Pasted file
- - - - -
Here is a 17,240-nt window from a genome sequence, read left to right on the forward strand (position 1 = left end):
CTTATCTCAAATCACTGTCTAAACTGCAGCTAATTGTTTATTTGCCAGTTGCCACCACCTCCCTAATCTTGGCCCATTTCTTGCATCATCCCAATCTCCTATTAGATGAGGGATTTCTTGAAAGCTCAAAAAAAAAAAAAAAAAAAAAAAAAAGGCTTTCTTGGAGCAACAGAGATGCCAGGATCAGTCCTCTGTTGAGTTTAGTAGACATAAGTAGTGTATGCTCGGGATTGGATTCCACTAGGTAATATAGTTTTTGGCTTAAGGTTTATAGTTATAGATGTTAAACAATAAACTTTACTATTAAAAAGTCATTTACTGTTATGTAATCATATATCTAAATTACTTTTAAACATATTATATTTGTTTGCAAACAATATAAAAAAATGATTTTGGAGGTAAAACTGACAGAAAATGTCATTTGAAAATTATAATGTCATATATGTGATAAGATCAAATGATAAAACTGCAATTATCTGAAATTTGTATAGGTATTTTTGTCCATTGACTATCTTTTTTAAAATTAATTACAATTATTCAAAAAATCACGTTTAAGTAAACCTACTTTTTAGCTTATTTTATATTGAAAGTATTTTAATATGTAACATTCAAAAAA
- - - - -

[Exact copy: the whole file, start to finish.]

Here is a 17,240-nt window from a genome sequence, read left to right on the forward strand (position 1 = left end):
CTTATCTCAAATCACTGTCTAAACTGCAGCTAATTGTTTATTTGCCAGTTGCCACCACCTCCCTAATCTTGGCCCATTTCTTGCATCATCCCAATCTCCTATTAGATGAGGGATTTCTTGAAAGCTCAAAAAAAAAAAAAAAAAAAAAAAAAAGGCTTTCTTGGAGCAACAGAGATGCCAGGATCAGTCCTCTGTTGAGTTTAGTAGACATAAGTAGTGTATGCTCGGGATTGGATTCCACTAGGTAATATAGTTTTTGGCTTAAGGTTTATAGTTATAGATGTTAAACAATAAACTTTACTATTAAAAAGTCATTTACTGTTATGTAATCATATATCTAAATTACTTTTAAACATATTATATTTGTTTGCAAACAATATAAAAAAATGATTTTGGAGGTAAAACTGACAGAAAATGTCATTTGAAAATTATAATGTCATATATGTGATAAGATCAAATGATAAAACTGCAATTATCTGAAATTTGTATAGGTATTTTTGTCCATTGACTATCTTTTTTAAAATTAATTACAATTATTCAAAAAATCACGTTTAAGTAAACCTACTTTTTAGCTTATTTTATATTGAAAGTATTTTAATATGTAACATTCAAAAAA